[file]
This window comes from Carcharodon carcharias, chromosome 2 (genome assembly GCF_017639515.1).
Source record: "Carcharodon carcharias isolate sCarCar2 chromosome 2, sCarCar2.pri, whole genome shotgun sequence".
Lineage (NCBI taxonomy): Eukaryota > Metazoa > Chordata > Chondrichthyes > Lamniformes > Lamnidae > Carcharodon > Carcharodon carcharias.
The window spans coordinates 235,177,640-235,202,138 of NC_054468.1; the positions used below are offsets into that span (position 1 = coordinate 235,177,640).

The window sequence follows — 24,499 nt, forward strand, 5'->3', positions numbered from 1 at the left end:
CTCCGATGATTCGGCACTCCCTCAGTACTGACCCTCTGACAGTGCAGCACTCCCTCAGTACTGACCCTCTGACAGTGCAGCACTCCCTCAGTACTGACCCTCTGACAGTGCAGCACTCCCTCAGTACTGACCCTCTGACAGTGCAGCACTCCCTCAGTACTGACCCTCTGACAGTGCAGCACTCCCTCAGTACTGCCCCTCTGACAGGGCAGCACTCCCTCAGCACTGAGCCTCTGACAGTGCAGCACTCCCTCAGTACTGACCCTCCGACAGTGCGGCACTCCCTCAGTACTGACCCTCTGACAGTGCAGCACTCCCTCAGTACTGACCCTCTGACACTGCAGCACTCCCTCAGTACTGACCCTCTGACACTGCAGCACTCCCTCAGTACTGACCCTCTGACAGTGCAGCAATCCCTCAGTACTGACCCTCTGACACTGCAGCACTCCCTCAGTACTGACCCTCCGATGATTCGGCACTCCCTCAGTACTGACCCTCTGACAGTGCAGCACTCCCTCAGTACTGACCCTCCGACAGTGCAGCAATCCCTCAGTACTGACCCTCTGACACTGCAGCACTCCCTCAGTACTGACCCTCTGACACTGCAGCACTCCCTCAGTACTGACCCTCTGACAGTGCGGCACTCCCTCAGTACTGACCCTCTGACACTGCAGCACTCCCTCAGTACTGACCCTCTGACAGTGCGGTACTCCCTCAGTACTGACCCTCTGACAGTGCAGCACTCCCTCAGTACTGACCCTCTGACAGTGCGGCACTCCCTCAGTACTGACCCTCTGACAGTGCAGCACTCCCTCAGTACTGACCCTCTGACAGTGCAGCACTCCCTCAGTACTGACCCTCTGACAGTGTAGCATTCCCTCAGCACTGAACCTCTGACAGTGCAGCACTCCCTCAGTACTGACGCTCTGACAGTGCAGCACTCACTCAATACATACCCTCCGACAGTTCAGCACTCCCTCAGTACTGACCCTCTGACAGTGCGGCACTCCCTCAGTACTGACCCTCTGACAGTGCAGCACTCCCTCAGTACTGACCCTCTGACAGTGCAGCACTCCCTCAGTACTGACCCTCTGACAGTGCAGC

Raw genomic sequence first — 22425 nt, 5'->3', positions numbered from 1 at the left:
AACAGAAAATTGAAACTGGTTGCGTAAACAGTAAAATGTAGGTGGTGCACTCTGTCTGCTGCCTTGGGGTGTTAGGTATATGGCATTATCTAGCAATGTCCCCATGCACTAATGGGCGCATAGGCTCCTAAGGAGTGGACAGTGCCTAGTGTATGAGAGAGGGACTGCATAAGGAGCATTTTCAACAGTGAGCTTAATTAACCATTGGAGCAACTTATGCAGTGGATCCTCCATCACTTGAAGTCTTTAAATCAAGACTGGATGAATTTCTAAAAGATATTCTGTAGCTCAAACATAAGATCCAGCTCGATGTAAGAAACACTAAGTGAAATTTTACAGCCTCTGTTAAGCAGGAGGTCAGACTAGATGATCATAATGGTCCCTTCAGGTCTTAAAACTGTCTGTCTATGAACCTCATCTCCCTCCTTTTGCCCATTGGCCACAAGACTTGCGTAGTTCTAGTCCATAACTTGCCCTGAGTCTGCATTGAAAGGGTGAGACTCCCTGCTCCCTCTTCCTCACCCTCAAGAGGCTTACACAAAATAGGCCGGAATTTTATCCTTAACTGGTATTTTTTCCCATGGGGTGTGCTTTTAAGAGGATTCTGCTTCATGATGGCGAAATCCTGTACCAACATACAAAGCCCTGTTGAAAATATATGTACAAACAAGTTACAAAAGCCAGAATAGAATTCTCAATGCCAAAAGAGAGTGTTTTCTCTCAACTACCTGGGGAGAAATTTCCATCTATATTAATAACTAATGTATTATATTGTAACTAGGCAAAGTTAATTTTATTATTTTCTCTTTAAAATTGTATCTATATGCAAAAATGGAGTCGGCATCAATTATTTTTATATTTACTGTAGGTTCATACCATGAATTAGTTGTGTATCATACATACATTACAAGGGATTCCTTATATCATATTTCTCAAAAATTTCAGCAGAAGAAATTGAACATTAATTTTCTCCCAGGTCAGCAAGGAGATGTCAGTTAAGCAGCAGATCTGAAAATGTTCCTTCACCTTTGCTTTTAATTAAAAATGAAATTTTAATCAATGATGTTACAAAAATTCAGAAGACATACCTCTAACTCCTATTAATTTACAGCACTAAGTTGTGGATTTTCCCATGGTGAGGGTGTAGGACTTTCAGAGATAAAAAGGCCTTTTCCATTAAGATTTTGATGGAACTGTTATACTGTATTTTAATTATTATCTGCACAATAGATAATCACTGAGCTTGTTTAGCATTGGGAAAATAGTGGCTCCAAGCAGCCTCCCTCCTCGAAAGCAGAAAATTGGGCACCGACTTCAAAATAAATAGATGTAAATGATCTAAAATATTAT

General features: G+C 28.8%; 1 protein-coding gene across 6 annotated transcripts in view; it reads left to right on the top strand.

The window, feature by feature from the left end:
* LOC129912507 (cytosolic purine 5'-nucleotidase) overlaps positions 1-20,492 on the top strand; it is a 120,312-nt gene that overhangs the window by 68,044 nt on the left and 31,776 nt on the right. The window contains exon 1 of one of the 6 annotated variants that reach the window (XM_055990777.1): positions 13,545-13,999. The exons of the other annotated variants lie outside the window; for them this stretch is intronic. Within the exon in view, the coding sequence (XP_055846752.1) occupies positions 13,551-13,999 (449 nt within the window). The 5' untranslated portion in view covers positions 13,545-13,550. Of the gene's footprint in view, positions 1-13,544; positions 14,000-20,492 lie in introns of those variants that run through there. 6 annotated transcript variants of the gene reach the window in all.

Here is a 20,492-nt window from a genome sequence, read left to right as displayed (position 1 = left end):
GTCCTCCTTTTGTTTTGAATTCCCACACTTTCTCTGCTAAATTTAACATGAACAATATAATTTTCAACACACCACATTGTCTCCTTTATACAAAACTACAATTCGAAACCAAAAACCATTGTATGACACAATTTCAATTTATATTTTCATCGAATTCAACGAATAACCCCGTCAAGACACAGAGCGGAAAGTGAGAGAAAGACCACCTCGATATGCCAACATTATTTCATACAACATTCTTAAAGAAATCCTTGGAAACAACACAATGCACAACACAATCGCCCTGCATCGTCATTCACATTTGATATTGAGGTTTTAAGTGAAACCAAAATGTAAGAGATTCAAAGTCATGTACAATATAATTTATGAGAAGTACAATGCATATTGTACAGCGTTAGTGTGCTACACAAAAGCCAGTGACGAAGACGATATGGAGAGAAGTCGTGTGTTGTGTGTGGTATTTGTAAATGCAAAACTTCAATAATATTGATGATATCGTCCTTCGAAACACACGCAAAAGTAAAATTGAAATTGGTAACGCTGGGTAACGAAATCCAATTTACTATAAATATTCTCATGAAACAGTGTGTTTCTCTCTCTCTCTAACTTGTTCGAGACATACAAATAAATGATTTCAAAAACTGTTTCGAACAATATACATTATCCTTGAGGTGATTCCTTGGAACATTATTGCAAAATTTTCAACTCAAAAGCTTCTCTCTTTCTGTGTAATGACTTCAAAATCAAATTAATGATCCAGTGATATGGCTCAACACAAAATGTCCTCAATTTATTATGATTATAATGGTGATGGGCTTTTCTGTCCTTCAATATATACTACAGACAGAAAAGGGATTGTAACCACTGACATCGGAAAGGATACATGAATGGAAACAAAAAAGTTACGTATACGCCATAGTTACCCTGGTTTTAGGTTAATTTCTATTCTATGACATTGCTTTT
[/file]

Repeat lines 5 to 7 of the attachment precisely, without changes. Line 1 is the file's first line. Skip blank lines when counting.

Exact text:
The window sequence follows — 24,499 nt, forward strand, 5'->3', positions numbered from 1 at the left end:
CTCCGATGATTCGGCACTCCCTCAGTACTGACCCTCTGACAGTGCAGCACTCCCTCAGTACTGACCCTCTGACAGTGCAGCACTCCCTCAGTACTGACCCTCTGACAGTGCAGCACTCCCTCAGTACTGACCCTCTGACAGTGCAGCACTCCCTCAGTACTGACCCTCTGACAGTGCAGCACTCCCTCAGTACTGCCCCTCTGACAGGGCAGCACTCCCTCAGCACTGAGCCTCTGACAGTGCAGCACTCCCTCAGTACTGACCCTCCGACAGTGCGGCACTCCCTCAGTACTGACCCTCTGACAGTGCAGCACTCCCTCAGTACTGACCCTCTGACACTGCAGCACTCCCTCAGTACTGACCCTCTGACACTGCAGCACTCCCTCAGTACTGACCCTCTGACAGTGCAGCAATCCCTCAGTACTGACCCTCTGACACTGCAGCACTCCCTCAGTACTGACCCTCCGATGATTCGGCACTCCCTCAGTACTGACCCTCTGACAGTGCAGCACTCCCTCAGTACTGACCCTCCGACAGTGCAGCAATCCCTCAGTACTGACCCTCTGACACTGCAGCACTCCCTCAGTACTGACCCTCTGACACTGCAGCACTCCCTCAGTACTGACCCTCTGACAGTGCGGCACTCCCTCAGTACTGACCCTCTGACACTGCAGCACTCCCTCAGTACTGACCCTCTGACAGTGCGGTACTCCCTCAGTACTGACCCTCTGACAGTGCAGCACTCCCTCAGTACTGACCCTCTGACAGTGCGGCACTCCCTCAGTACTGACCCTCTGACAGTGCAGCACTCCCTCAGTACTGACCCTCTGACAGTGCAGCACTCCCTCAGTACTGACCCTCTGACAGTGTAGCATTCCCTCAGCACTGAACCTCTGACAGTGCAGCACTCCCTCAGTACTGACGCTCTGACAGTGCAGCACTCACTCAATACATACCCTCCGACAGTTCAGCACTCCCTCAGTACTGACCCTCTGACAGTGCGGCACTCCCTCAGTACTGACCCTCTGACAGTGCAGCACTCCCTCAGTACTGACCCTCTGACAGTGCAGCACTCCCTCAGTACTGACCCTCTGACAGTGCAGC

Raw genomic sequence first — 22425 nt, 5'->3', positions numbered from 1 at the left: